There were other composers in the early 20th century who collected and augmented their native folk music and used these themes in their work. Two notable examples are Béla Bartók and Zoltán Kodály. Yet in Le Sacre du Printemps we see Stravinsky again innovating in his use of folk themes. He strips these themes to their most basic outline, melody alone, and often contorts them beyond recognition with additive notes, inversions, diminutions, and other techniques. He did this so well, in fact, that only in recent scholarship, such as in Richard Taruskin's Stravinsky and the Russian Traditions: A Biography of the Works Through Mavra [1], have analysts uncovered the original source material for some of the music in The Rite.

Orchestral innovations

The late 19th century and early 20th century was a time ripe with orchestral innovation. Composers such as Anton Bruckner and Gustav Mahler were well regarded for their skill at writing for the medium. They, in turn, were influenced by the expansion of the traditional classical orchestra by Richard Wagner through his use of large forces and unusual instruments.

Stravinsky continued this Romantic trend of writing for huge orchestral forces, especially in the early ballets. But it is when he started to turn away from this tendency that he began to innovate by introducing unique combinations of instruments. For example, in L'Histoire du Soldat (A Soldier's Tale) the forces used are clarinet, bassoon, tenor and bass trombone, double bass, cornet, violin and percussion, a very striking combination for its time (1918). This combining of distinct timbres would become almost a cliche in post-World War II classical music.

Another notable innovation of orchestral technique that can be partially attributed to Stravinsky is the exploitation of the extreme ranges of instruments. The most famous passage is the opening of the Rite of Spring where Stravsinky uses the extreme reaches of the bassoon to simulate the symbolic "awakening" of a spring morning.

It must also be noted that composers such as Anton Webern, Alban Berg and Arnold Schoenberg were also exploring some of these orchestral and instrumental techniques in the early 20th century. Yet their influence on succeeding generations of composers was equalled if not exceeded by that of Stravinsky.

Criticism

"The music of Le Sacre du Printemps baffles verbal description. To say that much of it is hideous as sound is a mild description. There is certainly an impelling rhythm traceable. Practically it has no relation to music at all as most of us understand the word." Musical Times, London, August 1, 1913 (Slonimsky, 1953)

"All the signs indicate a strong reaction against the nightmare of noise and eccentricity that was one of the legacies of the war.... What has become of the works that made up the program of the Stravinsky concert which created such a stir a few years ago? Practically the whole lot are already on the shelf, and they will remain there until a few jaded neurotics once more feel a desire to eat ashes and fill their belly with the east wind." Musical Times, London, October 1923 (ibid.)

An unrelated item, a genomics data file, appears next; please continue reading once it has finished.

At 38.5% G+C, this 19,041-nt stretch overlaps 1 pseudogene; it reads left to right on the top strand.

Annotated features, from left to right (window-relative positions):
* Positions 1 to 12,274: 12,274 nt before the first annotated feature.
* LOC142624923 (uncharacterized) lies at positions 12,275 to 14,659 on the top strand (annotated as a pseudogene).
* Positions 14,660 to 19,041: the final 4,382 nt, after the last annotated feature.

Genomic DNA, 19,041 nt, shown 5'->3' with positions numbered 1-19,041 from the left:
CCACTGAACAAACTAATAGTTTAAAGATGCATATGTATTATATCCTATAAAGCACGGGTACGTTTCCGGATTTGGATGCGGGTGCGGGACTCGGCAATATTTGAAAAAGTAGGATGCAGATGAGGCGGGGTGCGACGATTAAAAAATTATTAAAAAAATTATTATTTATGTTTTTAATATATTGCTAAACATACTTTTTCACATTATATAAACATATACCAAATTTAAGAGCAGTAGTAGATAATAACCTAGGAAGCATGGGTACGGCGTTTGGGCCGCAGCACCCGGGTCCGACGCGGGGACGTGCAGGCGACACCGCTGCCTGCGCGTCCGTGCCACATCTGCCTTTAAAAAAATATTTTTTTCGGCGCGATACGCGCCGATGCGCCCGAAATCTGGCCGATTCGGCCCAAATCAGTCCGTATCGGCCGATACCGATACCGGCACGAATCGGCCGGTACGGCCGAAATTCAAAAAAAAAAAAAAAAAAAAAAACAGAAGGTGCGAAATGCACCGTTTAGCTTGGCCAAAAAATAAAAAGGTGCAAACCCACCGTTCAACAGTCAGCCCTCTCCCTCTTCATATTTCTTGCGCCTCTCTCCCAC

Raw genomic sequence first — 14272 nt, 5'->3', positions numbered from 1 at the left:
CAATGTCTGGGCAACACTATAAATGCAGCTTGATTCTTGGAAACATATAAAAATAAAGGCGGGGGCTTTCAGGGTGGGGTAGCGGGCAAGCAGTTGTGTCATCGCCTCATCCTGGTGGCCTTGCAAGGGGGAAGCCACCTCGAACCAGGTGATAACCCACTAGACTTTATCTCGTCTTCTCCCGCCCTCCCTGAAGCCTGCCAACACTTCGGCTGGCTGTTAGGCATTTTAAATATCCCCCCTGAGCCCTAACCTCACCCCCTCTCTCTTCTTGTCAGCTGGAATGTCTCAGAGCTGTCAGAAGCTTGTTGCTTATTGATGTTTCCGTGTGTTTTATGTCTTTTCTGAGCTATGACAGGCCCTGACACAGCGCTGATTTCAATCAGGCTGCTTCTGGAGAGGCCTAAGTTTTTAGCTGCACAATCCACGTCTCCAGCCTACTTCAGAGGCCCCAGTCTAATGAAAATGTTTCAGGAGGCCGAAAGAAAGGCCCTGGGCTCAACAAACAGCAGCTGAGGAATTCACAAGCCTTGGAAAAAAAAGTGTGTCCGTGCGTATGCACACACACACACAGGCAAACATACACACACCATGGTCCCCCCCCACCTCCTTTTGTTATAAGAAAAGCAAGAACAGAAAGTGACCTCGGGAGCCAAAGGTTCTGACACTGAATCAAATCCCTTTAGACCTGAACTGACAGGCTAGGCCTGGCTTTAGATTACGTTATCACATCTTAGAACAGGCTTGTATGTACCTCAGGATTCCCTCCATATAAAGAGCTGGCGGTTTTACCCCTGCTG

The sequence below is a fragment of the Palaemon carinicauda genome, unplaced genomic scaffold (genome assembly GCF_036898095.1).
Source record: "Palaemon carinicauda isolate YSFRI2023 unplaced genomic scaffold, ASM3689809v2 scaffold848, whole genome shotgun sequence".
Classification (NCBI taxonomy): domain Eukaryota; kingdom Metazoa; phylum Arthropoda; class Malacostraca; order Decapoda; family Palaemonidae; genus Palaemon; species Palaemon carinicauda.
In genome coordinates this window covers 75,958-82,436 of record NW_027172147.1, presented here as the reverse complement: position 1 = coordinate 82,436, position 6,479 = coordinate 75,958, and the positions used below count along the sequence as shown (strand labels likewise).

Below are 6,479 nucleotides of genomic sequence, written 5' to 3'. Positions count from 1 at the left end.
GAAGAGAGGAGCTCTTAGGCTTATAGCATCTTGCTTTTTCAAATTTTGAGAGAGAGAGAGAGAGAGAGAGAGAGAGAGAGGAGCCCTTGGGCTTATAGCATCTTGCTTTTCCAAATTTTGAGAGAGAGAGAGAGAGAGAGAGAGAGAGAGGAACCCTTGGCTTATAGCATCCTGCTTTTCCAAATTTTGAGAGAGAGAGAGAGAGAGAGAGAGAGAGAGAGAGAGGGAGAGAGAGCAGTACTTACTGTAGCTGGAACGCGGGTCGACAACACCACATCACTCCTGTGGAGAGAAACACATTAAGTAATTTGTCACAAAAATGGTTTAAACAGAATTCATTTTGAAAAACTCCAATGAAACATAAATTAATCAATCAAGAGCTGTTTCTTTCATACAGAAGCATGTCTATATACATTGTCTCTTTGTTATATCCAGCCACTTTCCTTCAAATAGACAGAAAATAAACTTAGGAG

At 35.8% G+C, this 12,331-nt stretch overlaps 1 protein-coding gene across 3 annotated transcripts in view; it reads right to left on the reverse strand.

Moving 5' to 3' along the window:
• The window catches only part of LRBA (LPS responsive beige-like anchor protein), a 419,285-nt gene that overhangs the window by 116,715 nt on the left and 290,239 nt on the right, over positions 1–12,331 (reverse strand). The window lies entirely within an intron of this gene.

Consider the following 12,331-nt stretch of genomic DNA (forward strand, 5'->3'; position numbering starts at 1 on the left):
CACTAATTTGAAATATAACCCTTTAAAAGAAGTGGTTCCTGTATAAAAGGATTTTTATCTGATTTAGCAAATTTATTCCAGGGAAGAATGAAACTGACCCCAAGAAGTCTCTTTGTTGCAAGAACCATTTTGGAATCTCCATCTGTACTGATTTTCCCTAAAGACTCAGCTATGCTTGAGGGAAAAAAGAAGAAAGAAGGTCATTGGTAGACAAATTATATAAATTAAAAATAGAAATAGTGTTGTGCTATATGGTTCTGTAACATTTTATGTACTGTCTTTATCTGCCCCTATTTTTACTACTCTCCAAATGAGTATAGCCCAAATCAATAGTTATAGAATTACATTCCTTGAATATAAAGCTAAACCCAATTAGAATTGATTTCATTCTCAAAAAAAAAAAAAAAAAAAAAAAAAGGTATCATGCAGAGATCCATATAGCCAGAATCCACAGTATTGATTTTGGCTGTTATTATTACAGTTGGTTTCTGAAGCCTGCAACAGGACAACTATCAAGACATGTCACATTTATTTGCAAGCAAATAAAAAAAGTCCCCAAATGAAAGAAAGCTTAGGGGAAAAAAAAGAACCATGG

Composer Constant Lambert (1936) described pieces such as L'Histoire du Soldat (A Soldier's Tale) as containing, "essentially cold-blooded abstraction". Further, the "melodic fragments in L'Histoire du Soldat are completely meaningless themselves. They are merely successions of notes that can conveniently be divided into groups of three, five, and seven and set against other mathematical groups", and the cadenza for solo drums is, "musical purity...achieved by a species of musical castration". He compares Stravinsky's choice of, "the drabbest and least significant phrases", to Gertrude Stein's: "Everday they were gay there, they were regularly gay there everyday" ("Helen Furr and Georgine Skeene", 1922), "whose effect would be equally appreciated by someone with no knowledge of English whatsoever".

In his book Philosophy of Modern Music (1948) Theodor Adorno calls Stravinsky an acrobat, a civil servant, a tailor's dummy, hebephrenic, psychotic, infantile, fascist, and devoted to making money. Part of the composer's error, in Adorno's view, was his neo-classicism, but more important was his music's "pseudomorphism of painting", playing off of le temps éspace (space) rather than le temps durée (duration) of Henri Bergson. "One trick characterizes all of Stravinsky's formal endeavors: the effort of his music to portray time as in a circus tableau and to present time complexes as though they were spatial. This trick, however, soon exhausts itself." (1948)

List of works

Ballets

  • L'oiseau de feu (The Firebird) for orchestra (1910)
  • Petrushka for orchestra (1911)
  • Le sacre du printemps (The Rite of Spring) for orchestra (1913)
  • Renard (1916)
  • Pulcinella for chamber orchestra and soloists (1920)
  • Apollon Musagète for string orchestra (1928)
  • Le baiser de la fée (The Fairy's Kiss) for orchestra (1928)
  • Perséphone for speaker, soloists, chorus and orchestra (1933)
  • Jeu de cartes for orchestra (1936)
  • Orpheus for chamber orchestra (1947)
  • Agon for chamber orchestra (1957)

Orchestral works

  • Symphony in E-Flat Major (1907)
  • Scherzo fantastique (1908)
  • Feu d'artifice (Fireworks) (1908)
  • Le chant du rossignol (Song of the Nightingale) (1917)
  • Quatre études for orchestra (1918)
  • Symphonies of Wind Instruments (1920)
  • Suite from Pulcinella for orchestra (1920)
  • Suite No.2 for chamber orchestra (1921)
  • Suite No.1 for chamber orchestra (1925)
  • Concerto for Piano and Wind Instruments (1925)
  • Capriccio for Piano and Orchestra (1929)
  • Concerto in D for violin and orchestra (1931)
  • Divertimento for orchestra (Suite from Le Baiser du Fee, 1934)
  • Preludium for jazz band (1937)